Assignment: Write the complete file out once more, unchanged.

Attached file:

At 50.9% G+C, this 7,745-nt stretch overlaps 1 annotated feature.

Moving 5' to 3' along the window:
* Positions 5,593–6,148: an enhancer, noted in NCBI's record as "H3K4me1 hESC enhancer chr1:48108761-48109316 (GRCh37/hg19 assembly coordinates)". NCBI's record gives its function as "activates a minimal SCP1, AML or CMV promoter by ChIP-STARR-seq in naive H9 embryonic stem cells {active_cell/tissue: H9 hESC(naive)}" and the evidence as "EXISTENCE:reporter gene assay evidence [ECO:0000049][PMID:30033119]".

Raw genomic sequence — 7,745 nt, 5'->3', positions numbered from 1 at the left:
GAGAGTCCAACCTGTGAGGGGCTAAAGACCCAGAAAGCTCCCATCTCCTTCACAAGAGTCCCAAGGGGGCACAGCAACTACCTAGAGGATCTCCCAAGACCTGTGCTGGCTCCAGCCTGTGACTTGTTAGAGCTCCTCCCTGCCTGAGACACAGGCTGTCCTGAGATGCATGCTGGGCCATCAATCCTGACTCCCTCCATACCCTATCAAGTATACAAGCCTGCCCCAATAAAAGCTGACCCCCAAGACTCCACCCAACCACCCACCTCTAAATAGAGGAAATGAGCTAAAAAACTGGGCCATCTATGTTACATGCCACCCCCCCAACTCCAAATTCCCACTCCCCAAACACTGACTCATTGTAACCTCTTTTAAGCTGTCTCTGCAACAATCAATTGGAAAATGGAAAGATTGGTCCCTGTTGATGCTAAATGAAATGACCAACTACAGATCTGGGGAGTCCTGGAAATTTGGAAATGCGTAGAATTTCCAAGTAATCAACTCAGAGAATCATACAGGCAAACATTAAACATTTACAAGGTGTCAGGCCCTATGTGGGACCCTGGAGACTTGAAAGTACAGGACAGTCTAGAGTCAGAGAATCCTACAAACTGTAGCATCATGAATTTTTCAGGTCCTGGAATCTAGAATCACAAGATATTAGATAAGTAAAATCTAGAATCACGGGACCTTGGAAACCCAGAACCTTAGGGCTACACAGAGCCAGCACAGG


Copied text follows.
At 50.9% G+C, this 7,745-nt stretch overlaps 1 annotated feature.

Moving 5' to 3' along the window:
* Positions 5,593–6,148: an enhancer, noted in NCBI's record as "H3K4me1 hESC enhancer chr1:48108761-48109316 (GRCh37/hg19 assembly coordinates)". NCBI's record gives its function as "activates a minimal SCP1, AML or CMV promoter by ChIP-STARR-seq in naive H9 embryonic stem cells {active_cell/tissue: H9 hESC(naive)}" and the evidence as "EXISTENCE:reporter gene assay evidence [ECO:0000049][PMID:30033119]".

Raw genomic sequence — 7,745 nt, 5'->3', positions numbered from 1 at the left:
GAGAGTCCAACCTGTGAGGGGCTAAAGACCCAGAAAGCTCCCATCTCCTTCACAAGAGTCCCAAGGGGGCACAGCAACTACCTAGAGGATCTCCCAAGACCTGTGCTGGCTCCAGCCTGTGACTTGTTAGAGCTCCTCCCTGCCTGAGACACAGGCTGTCCTGAGATGCATGCTGGGCCATCAATCCTGACTCCCTCCATACCCTATCAAGTATACAAGCCTGCCCCAATAAAAGCTGACCCCCAAGACTCCACCCAACCACCCACCTCTAAATAGAGGAAATGAGCTAAAAAACTGGGCCATCTATGTTACATGCCACCCCCCCAACTCCAAATTCCCACTCCCCAAACACTGACTCATTGTAACCTCTTTTAAGCTGTCTCTGCAACAATCAATTGGAAAATGGAAAGATTGGTCCCTGTTGATGCTAAATGAAATGACCAACTACAGATCTGGGGAGTCCTGGAAATTTGGAAATGCGTAGAATTTCCAAGTAATCAACTCAGAGAATCATACAGGCAAACATTAAACATTTACAAGGTGTCAGGCCCTATGTGGGACCCTGGAGACTTGAAAGTACAGGACAGTCTAGAGTCAGAGAATCCTACAAACTGTAGCATCATGAATTTTTCAGGTCCTGGAATCTAGAATCACAAGATATTAGATAAGTAAAATCTAGAATCACGGGACCTTGGAAACCCAGAACCTTAGGGCTACACAGAGCCAGCACAGG